To gain compliance with a fundraising request, many techniques exist in social psychology literature (see Pratkanis, 2007 for a review). A large part of these techniques use sequential requests: the foot-in-the-door technique (Freedman and Fraser, 1966), the door-in-the-face technique (Cialdini et al., 1975, the low-ball tactic (Cialdini et al., 1978), the lure (Joule et al., 1989), and the 1-in-5 prize tactic (Horvitz and Pratkanis, 2002). Some of them use ingratiation techniques such as flattery (Dunyon et al., 2010), incidental similarity (Burger et al., 2004) or mimicry (Van Baaren et al., 2004). Others use nonverbal behaviors displayed by the solicitor such as tactile contact (Kleinke, 1977), smiling (Solomon, et al.1981) or gazing (Kleinke, 1980). The objective of the experiment presented hereafter was to test the efficiency of a word-priming technique on receptivity to a fund request made during the 2010 annual French Muscular Dystrophy Fundraising Campaign.
Priming and influence behavior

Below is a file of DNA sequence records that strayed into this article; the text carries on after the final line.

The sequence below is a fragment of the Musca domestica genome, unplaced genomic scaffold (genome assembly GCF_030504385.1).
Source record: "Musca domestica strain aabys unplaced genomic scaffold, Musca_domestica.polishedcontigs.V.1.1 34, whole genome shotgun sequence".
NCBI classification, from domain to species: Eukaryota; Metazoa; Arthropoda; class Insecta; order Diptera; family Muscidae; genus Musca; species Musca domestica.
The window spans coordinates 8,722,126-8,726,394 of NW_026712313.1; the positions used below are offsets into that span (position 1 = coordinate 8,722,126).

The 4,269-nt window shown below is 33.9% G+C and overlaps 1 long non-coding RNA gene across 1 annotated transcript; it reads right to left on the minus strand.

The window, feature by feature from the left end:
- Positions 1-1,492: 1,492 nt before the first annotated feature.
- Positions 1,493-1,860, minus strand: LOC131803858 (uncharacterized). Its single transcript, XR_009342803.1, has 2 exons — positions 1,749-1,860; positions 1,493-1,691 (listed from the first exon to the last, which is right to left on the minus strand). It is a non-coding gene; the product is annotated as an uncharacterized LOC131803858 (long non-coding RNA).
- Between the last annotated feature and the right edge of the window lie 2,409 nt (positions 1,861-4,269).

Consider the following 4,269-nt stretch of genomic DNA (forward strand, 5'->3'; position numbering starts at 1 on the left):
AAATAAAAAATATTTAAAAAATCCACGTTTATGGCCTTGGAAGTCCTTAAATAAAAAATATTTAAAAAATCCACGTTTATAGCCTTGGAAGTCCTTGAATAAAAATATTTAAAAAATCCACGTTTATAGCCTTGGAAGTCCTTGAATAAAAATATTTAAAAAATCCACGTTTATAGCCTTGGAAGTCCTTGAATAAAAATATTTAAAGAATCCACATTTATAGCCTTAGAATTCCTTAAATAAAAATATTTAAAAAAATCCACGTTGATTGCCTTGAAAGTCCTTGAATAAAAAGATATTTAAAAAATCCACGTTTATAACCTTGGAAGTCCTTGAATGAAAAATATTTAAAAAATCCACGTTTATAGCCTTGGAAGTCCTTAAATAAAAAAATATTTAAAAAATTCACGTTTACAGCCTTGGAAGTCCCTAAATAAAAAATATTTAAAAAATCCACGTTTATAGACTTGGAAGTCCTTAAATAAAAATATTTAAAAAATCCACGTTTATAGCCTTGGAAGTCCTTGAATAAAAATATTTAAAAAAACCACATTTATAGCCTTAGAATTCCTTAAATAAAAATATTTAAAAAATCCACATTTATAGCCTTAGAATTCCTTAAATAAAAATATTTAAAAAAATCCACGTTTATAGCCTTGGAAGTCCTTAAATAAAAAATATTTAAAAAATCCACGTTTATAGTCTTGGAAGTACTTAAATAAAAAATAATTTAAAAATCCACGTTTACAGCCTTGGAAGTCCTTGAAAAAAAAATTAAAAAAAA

Previous research on priming has demonstrated that the activation of a concept or mental representation can exert an influence on subsequent information processing or behavior. Bargh et al. (1996) found that participants primed with words related to the elderly stereotype (e.g., traditional, retired) walked more slowly than those of a control group when leaving the experiment; also, participants primed with the concept of rudeness interrupted the experimenter more quickly and frequently than did participants primed with the concept of politeness. After exposure to sentences describing stereotyped behavior of dependence (e.g., can't make decisions), participants rated a female target who performed identical behavior as a male target as more dependent; after exposure to stereotyped behavior of aggression (e.g., threatens other people), participants rated a male target as more aggressive than a female target (Banaji et al., 1993). Moreover, impression formation was unrelated to the explicit memory for primes. Priming effects can take place when subliminal priming techniques are employed (i.e., extremely brief exposure to stimuli). Using this technique, Zemack-Rugar et al. (2007) showed that individuals subliminally primed with guilt adjectives were more helpful than those primed with sadness adjectives. Regardless of the duration of exposure to the stimulus, automatic or implicit social cognition occurs when information processing is made without the person's awareness, intention, possibility of control, or effort (Bargh, 1994). To explain by which means mental representations can shape social behavior, theorists have hypothesized mental structures consisting of interconnected information or attributes. The main assumption is the spreading of activation, the activation of one concept being assumed to spread along a network of meaningfully associated information. Activating the concept of gender, for example, would activate the implicit knowledge structure of gender-linked traits, stereotypes, and norms for behavior.